Chapter 8

Posted on: December 19, 2011


Day 2 at the Retreat
2:45 PM
Unit 2

Matt sat down, exhausted, at his desk on the first floor of his townhouse unit, laying down a small microwaved pizza in front of him, a late lunch. The large leather office chair felt good, but not quite as good as his lazy boy recliner. Matt had finished unloading another delivery, this time plywood, lumber, chick wire, and plastic sheeting into the main storage building. He had also helped a few of the arrivals throughout the morning unhook trailers, and carry heavy items, while maintaining quarantine, wearing a N95 mask and gloves. He also was cataloging ever one who had shown up so far, and was emailing Paul on his Smart phone. Much as most members liked the iPhone, US Cellular had the best service in rural areas of Wisconsin. Paul had emailed he would should arrive by late evening and take over this responsibility from Matt.

It had been a long morning in getting the retreat utilities going as tested. Usually members were only there one to maybe 4 families at t time. The workload of doing everything was somewhat overwhelming to Matt. The water softeners had to be activated, water heaters turned on, and common areas heated to low energy saving settings, and many more tasks members were very used to Matt doing for them. In addition to all that, given the situation, Matt had also performed test runs of the main and secondary generators. The solar cells were tracking the sun perfectly today. The windmill was in good shape, even though there was no wind. The propane tanks had been refilled, and four new two thousand gallon tanks added and filled, to the delight of the local propane dealer who appreciated the business, and dropped everything to put them in.

Matt thought it was time to take a break and check the computer for any new news. He found nothing new in the regular media, CNN, FOXNEWS, Yahoo, just a few stories of early onset of the flu, and a few stories about adults getting chicken pocks. He logged into, his alert service. There had been no new emergency pages today. Matt checked the website and they still did not have any actual confirmations.

11:30 EST – Level 4.5 Alert issued to subscribers
Confirmation confidence factor: 96%
Cell page function initiated for subscribers

Possible epidemic outbreak: More than half of the top 25 metro areas in the United States now effected. 19 states still show no sign of outbreak. Updated list to be posted shortly. Our sources continue to suggest small pox, CDC has not confirmed.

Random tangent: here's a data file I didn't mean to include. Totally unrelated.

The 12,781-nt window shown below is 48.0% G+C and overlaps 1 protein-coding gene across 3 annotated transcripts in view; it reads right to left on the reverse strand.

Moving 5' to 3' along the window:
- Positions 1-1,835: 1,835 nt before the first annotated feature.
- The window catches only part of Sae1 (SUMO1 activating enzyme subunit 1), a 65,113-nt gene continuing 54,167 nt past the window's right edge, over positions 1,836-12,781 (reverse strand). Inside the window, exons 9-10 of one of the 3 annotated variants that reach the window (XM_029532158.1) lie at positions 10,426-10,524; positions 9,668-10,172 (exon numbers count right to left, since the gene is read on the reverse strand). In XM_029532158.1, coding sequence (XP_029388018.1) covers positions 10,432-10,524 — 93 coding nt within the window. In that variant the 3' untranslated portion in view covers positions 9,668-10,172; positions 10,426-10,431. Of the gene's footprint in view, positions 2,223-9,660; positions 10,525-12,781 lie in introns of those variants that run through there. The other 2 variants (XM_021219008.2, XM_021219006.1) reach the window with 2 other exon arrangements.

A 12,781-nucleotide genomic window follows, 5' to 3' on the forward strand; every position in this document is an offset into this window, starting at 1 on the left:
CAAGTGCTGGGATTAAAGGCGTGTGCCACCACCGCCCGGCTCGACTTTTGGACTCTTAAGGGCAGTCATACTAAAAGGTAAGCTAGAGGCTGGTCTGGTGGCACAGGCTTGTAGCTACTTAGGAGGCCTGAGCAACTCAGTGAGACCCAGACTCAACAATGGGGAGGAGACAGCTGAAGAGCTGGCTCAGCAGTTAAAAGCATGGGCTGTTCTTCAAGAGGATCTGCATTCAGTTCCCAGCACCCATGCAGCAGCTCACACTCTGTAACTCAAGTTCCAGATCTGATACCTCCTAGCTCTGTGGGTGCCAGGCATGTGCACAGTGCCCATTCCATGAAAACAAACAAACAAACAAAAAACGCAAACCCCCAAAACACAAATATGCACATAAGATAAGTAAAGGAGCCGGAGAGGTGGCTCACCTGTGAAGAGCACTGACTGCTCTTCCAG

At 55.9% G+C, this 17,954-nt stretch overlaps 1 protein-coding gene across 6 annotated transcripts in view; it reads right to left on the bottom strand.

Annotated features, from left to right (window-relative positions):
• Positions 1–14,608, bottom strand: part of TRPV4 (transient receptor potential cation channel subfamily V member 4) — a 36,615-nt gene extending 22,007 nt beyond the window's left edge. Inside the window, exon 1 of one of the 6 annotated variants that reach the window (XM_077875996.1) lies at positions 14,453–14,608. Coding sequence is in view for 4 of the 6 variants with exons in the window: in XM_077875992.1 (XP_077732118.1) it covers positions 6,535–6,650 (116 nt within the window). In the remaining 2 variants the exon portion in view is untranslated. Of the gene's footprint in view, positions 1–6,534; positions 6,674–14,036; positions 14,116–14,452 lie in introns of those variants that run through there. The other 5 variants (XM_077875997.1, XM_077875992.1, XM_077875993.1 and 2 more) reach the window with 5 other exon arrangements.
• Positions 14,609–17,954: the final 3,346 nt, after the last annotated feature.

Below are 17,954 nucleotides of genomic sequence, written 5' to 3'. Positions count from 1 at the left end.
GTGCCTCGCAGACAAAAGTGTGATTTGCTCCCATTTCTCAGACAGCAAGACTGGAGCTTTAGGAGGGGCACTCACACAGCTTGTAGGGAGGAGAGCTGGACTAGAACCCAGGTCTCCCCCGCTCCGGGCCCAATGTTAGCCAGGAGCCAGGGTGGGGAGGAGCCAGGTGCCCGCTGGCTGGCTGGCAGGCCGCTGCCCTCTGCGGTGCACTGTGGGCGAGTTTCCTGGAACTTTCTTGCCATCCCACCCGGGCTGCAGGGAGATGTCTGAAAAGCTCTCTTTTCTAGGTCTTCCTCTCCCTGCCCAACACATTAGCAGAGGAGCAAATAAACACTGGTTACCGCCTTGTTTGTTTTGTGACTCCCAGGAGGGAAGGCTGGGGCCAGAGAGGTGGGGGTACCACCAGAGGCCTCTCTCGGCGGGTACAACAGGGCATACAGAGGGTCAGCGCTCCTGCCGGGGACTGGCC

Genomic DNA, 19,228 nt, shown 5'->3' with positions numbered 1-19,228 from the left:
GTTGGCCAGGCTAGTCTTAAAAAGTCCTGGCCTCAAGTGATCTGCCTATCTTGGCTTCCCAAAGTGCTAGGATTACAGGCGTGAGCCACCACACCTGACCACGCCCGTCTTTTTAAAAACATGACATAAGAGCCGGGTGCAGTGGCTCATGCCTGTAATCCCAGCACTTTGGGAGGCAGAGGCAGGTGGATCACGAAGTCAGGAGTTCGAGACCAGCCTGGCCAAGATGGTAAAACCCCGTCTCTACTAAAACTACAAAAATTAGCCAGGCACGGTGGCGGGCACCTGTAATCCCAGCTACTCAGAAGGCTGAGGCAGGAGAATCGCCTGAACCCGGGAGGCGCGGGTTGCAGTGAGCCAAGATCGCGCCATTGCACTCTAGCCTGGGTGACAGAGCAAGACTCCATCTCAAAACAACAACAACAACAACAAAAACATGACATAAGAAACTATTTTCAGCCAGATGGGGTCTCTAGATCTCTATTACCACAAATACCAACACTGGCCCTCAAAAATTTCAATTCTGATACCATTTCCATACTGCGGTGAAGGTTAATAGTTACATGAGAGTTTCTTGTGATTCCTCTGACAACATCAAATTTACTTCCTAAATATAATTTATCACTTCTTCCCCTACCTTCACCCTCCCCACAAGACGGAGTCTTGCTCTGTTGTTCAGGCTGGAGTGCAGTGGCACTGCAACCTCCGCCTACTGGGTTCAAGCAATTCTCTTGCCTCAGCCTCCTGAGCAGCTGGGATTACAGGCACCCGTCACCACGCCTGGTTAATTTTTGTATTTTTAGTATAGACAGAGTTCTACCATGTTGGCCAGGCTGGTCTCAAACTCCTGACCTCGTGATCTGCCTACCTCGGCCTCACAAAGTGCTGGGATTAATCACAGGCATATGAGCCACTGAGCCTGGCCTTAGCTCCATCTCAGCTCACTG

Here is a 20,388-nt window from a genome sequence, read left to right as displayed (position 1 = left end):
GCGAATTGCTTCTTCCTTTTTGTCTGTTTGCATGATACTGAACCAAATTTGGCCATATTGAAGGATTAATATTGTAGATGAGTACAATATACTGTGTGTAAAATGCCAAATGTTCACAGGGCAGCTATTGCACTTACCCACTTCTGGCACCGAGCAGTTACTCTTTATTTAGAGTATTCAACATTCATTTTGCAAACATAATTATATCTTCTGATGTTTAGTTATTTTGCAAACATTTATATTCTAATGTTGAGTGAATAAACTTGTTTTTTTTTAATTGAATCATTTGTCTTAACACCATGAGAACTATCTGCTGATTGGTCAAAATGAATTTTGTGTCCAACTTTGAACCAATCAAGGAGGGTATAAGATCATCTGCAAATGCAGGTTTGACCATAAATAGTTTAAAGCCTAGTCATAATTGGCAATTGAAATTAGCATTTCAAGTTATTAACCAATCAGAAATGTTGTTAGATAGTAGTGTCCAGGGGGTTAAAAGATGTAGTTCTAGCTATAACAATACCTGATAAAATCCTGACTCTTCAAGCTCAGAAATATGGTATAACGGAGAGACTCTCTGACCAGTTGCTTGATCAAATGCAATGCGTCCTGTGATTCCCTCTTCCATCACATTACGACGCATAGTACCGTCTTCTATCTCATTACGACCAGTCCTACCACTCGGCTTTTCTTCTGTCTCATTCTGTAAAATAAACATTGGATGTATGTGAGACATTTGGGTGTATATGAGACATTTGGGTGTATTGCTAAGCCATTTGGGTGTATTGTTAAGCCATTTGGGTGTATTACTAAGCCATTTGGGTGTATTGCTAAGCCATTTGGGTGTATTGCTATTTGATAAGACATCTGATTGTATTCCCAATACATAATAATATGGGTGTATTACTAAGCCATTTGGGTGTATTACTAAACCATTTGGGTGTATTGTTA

URGENT: Isolate from public human contact immediately.
Virus suspected, symptoms said to include high fever, head and body aches, and vomiting. There are some reports of rash formation.
Analysis: source still unknown, and no pattern of contact established, appears non-random with many concurrent point source exposures. Our analysis are concluding this is not natural, this is a biological attack. Victims include high concentrations of doctors, nurses, emergency health care providers, teachers, elderly, and most unfortunate, pregnant women.

Unconfirmed reports now suggest the calling up of special medical units of the National Guard to replace the healthcare workers who are exhibiting symptoms.

Details to follow as we get them.

There was the buzz again – the front gate alarm, someone was turning off the main road. Normally this alarm wasn’t even on, but Paul had told Matt to upgrade to a yellow security level. This meant the gate was to stay closed unless someone from the outside knew the key code or someone from the inside buzzed them in. Matt checked the video feed, and could see the distinctive shape of a H2 Hummer. It was Uncle Larry, and it brought a smile to Matt’s face. To Matt’s surprise the H2 was pulling a new white single axle six by ten foot enclosed trailer. It looked like the usually frugal Uncle Larry had gone on a shopping spree as promised.

Although Matt enjoyed poking fun at the H2 as a midlife crisis vehicle, Larry was both able to laugh at himself and his H2. Larry of course was far beyond mid life crisis. He would say, “Well the Baby Boomers keep re-defining everything, and they tell me the new 30 is 50, so I guess I’m really well into my 40s”. Whatever. He could poke fun, and even he admitted once the H2 was “A sheep in wolf’s clothing” but it still had several respectable capabilities, such as the 9000 pound winch, 32 gallon gas tank, 6,000 plus pound towing capacity, and reasonably good ground clearance and off road/ Wisconsin winter handling. “Most of all though”, he’d say, “It looks the part and I get the effect I want out of it from others, which usually amounts to the right of way in down town Sturgeon Bay”. Though seemingly a splurge, if compared to buying the original Hummer, it was no contest. Larry would say, “Why spend over $100,000 on a H1, when you can get a good used H2 and a used M-35A2 for less than $50,000 combined,” which Larry had done (back when they still made H1s). The old M-35A2 truck was in the large utility shed behind the compound of condos.